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How a Used $5,000 Subaru WRX From 2006 Compares to a New WRX That Costs $40,000

Jalopnik logo Jalopnik 2/21/2019 Patrick George
a car parked on the side of a snow covered road

We often forget what a landmark car the Subaru WRX was when it first came to North America. Spurred by intense demand from gearheads who fell in love remotely through anime and Gran Turismo, the early 2000s WRX gifted us the Mitsubishi Lancer Evolution and forced the entire sport compact segment to up its game from mildly warmer naturally aspirated sedans to the turbocharged monsters we have today. It even managed to hold its own against the expensive German stuff. But how does it drive now? 

And when you compare a $5,000 used WRX to a brand new one that stickers in at $40,000, how far has this car come and what has it lost along the way?

Replay Video

That is the question this video from Canadian channel Throttle House, attempts to answer, and it’s a fun comparison between two cars made nearly a decade-and-a-half apart. (Also, Mr. Regular makes a cameo at the beginning, and that’s fun.)

The guys bought the 2006 WRX for $5,000 Canadian,—and it’s all-stock, which makes it practically a unicorn for its age—and they pit it against the new WRX Raiu Edition, a Canada-only special edition that as optioned is as expensive as this car gets before you hit the STI range.

They say the car hasn’t changed much over the years, but I don’t necessarily agree there. The old WRX had a 2.5-liter turbo boxer four rated at 230 horsepower, and the new one’s got a smaller and newer 2.0-liter with 268 HP.

The newer car is bigger, heavier and far more high-tech than North America’s first WRX was—those really were stripped-out, near rally-car machines with economy car interiors. A modern WRX is actually decent inside. The new Raiu WRX has a bunch of tweaks, like black accents and a six-speed short shifter, but the old WRX makes do with just a humble five-speed manual.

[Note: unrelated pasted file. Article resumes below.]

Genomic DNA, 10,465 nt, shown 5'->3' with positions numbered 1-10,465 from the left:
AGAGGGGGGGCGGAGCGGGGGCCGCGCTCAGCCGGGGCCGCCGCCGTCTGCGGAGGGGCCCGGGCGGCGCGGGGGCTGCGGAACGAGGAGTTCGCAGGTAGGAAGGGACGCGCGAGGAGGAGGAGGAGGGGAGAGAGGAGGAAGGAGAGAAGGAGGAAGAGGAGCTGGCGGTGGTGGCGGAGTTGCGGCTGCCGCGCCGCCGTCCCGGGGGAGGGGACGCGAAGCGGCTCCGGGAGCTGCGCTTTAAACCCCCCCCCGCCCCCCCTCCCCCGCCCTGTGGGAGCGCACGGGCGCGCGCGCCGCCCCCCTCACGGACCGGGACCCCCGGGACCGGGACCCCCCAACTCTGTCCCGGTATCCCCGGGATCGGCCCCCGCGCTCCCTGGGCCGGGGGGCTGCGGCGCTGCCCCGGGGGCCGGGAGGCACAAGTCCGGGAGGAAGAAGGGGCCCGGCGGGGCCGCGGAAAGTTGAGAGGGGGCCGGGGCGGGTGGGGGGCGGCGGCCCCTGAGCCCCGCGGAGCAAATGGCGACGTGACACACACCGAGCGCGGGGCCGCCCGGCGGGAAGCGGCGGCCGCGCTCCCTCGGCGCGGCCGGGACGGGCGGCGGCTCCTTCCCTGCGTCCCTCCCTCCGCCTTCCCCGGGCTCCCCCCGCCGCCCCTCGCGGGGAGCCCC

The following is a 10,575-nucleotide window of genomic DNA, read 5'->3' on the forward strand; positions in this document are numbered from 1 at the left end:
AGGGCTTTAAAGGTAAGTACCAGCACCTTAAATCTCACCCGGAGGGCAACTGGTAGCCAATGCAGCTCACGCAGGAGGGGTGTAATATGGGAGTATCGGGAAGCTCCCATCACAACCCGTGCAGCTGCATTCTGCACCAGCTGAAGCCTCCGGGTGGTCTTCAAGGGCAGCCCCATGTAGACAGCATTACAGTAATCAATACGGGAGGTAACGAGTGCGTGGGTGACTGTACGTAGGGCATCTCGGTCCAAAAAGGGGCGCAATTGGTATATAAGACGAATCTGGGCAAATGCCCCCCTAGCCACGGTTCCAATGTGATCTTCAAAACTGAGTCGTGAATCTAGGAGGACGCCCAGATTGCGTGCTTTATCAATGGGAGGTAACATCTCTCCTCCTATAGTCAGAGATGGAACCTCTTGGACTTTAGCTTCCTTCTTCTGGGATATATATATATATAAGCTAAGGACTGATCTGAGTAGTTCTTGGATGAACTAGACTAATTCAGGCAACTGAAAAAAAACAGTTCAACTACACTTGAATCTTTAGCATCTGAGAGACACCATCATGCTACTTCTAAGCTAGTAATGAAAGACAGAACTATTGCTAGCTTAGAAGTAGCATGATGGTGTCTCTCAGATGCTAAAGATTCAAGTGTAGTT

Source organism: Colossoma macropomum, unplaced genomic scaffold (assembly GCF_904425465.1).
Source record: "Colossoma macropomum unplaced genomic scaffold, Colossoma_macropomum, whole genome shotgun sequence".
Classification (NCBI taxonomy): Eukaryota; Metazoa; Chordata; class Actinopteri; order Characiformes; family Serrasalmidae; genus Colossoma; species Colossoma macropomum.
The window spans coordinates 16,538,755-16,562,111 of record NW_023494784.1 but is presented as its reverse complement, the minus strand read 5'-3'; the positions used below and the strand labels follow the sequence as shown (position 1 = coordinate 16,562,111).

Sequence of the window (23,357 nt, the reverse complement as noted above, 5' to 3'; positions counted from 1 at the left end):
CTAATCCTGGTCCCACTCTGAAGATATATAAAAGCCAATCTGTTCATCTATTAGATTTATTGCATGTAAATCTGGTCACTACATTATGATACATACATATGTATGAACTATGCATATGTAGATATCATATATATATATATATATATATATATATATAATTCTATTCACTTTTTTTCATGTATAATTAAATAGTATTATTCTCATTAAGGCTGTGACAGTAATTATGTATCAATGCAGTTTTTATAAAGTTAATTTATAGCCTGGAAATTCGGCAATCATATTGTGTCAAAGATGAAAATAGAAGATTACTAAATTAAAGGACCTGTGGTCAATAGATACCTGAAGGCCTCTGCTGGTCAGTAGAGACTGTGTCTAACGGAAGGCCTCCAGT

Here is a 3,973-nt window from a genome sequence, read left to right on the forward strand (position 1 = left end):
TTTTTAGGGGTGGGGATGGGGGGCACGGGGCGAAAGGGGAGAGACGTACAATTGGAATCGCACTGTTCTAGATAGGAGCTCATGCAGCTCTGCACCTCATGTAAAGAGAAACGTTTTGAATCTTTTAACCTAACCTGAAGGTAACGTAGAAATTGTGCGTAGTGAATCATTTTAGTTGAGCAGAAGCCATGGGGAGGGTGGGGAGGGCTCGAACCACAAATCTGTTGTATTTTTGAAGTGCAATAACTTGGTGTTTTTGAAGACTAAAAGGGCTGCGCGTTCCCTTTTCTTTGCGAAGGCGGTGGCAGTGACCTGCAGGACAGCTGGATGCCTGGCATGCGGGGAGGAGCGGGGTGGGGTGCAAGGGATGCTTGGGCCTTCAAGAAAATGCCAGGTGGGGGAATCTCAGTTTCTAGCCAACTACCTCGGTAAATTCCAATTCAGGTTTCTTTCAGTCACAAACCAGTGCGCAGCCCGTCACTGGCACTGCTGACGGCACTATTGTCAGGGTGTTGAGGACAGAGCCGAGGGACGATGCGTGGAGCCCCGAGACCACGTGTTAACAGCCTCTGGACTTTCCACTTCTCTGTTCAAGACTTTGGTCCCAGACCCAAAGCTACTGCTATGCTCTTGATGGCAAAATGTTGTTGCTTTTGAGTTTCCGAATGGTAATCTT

Both cars of course have all-wheel drive, but the old car benefits from an actual limited-slip in the rear. The new car has the advantage, however, of far less turbo lag and more linear power delivery. On the 2006 WRX, highway noise is intense, the interior’s slightly better than a Corolla and the clutch is super stiff, but it just feels more like a rally car than the new one does—a new WRX is a fast sedan, but it lacks that raw-edged character it had a decade ago. Both of them handle Canadian winters just as well, interestingly enough.

Anyway, watch the video for the full shakedown. And if you ever come across a rally blue early 2000s WRX with no rust, no mods and it hasn’t been beaten to hell or vaped in for $5,000, you should probably buy it!

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